A beer created by AI and more... at the inaugural Dublin Tech Summit
Dublin's convention centre was packed with some of Ireland's most ambitious and innovative minds at the inaugural Dublin Tech Summit.
Tech aficionados from across the country flocked in their hundreds to listen and engage with some of the brightest minds in cutting edge technology today.
Speakers from across the tech spectrum discussed the challenges and possibilities brought about by the breakneck evolution of technology.
Smashing Pumpkins drummer Jimmy Chamberlin discussed the link between tech and the arts with Pixar veteran Matthew Luhn.
Chamberlin has also moonlighted as CEO of LiveOne, a digital media company that focuses on audience engagement.
Chamberlin was keen to stress the importance of how media is consumed, with a not-so-subtle jab at those keen to access sub-standard free content online.
"The environment in which content is consumed is every bit as important as the content itself," he said.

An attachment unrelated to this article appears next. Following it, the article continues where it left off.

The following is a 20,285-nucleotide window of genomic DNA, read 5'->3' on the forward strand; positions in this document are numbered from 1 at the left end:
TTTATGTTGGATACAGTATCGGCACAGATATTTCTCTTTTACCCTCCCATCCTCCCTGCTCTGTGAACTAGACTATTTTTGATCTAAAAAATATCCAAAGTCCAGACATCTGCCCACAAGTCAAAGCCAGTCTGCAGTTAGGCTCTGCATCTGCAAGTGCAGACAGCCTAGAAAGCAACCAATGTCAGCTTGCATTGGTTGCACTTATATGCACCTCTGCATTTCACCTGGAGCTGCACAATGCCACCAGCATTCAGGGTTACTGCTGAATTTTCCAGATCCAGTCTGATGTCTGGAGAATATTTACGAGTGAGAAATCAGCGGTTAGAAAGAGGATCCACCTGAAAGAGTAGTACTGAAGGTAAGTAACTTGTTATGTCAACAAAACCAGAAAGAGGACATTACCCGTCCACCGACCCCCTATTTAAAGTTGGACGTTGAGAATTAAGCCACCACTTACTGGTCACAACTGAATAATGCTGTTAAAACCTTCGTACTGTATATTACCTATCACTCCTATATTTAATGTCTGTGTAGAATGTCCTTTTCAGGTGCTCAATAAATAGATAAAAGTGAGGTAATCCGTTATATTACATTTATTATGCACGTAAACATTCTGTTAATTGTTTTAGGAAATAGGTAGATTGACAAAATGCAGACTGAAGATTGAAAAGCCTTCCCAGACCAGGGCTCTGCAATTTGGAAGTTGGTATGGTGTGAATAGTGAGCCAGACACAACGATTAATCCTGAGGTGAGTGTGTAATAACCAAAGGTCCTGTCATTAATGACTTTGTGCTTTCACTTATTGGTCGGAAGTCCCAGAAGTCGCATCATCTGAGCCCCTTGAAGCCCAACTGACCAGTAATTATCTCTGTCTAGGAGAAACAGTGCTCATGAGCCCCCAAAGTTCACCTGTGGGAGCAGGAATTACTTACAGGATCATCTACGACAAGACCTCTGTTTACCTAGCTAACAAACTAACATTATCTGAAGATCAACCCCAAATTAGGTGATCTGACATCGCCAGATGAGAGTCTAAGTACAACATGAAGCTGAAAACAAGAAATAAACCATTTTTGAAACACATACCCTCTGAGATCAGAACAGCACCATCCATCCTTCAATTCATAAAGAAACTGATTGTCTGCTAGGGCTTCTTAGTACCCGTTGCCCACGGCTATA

Pixar's Luhn said that long-term thinking which embraced a specific set of values was the best recipe for success in the tech sector.
"The best investors are the ones that are concerned with affecting things in positive ways for years to come. The people that want to leave something for their grandchildren are the one's that really make an impact in the long run."
Accenture's global head of research and development, Marc Carrell-Billiard, introduced the audience to the world's first ever beer created by artificial intelligence.
Mr Carrell-Billiard stressed that technology was offering people the capacity to tailor their business or social lives in ways that were previously unimaginable.
He said that Accenture's approach was to embrace the possibilities provided by evolving technology. He added that the world was on the cusp on groundbreaking new business models that have the capacity to redefine traditional approaches to business.
"Technology today is by people for people. We are poised to see amazing new business models where people are in control and can adapt technology to fit their needs."